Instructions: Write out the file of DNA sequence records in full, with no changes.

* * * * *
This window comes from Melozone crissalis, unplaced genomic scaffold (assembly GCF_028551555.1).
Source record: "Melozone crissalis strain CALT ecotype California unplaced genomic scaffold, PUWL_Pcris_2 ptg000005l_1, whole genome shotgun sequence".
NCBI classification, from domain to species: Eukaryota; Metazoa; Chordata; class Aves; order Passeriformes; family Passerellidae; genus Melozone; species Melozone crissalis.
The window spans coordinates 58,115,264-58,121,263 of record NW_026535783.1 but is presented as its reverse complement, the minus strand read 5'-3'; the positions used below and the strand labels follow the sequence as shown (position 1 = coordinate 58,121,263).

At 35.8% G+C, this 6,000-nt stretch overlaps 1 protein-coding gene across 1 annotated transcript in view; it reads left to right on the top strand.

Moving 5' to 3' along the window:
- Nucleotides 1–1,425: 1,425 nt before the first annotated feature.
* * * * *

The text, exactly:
This window comes from Melozone crissalis, unplaced genomic scaffold (assembly GCF_028551555.1).
Source record: "Melozone crissalis strain CALT ecotype California unplaced genomic scaffold, PUWL_Pcris_2 ptg000005l_1, whole genome shotgun sequence".
NCBI classification, from domain to species: Eukaryota; Metazoa; Chordata; class Aves; order Passeriformes; family Passerellidae; genus Melozone; species Melozone crissalis.
The window spans coordinates 58,115,264-58,121,263 of record NW_026535783.1 but is presented as its reverse complement, the minus strand read 5'-3'; the positions used below and the strand labels follow the sequence as shown (position 1 = coordinate 58,121,263).

At 35.8% G+C, this 6,000-nt stretch overlaps 1 protein-coding gene across 1 annotated transcript in view; it reads left to right on the top strand.

Moving 5' to 3' along the window:
- Nucleotides 1–1,425: 1,425 nt before the first annotated feature.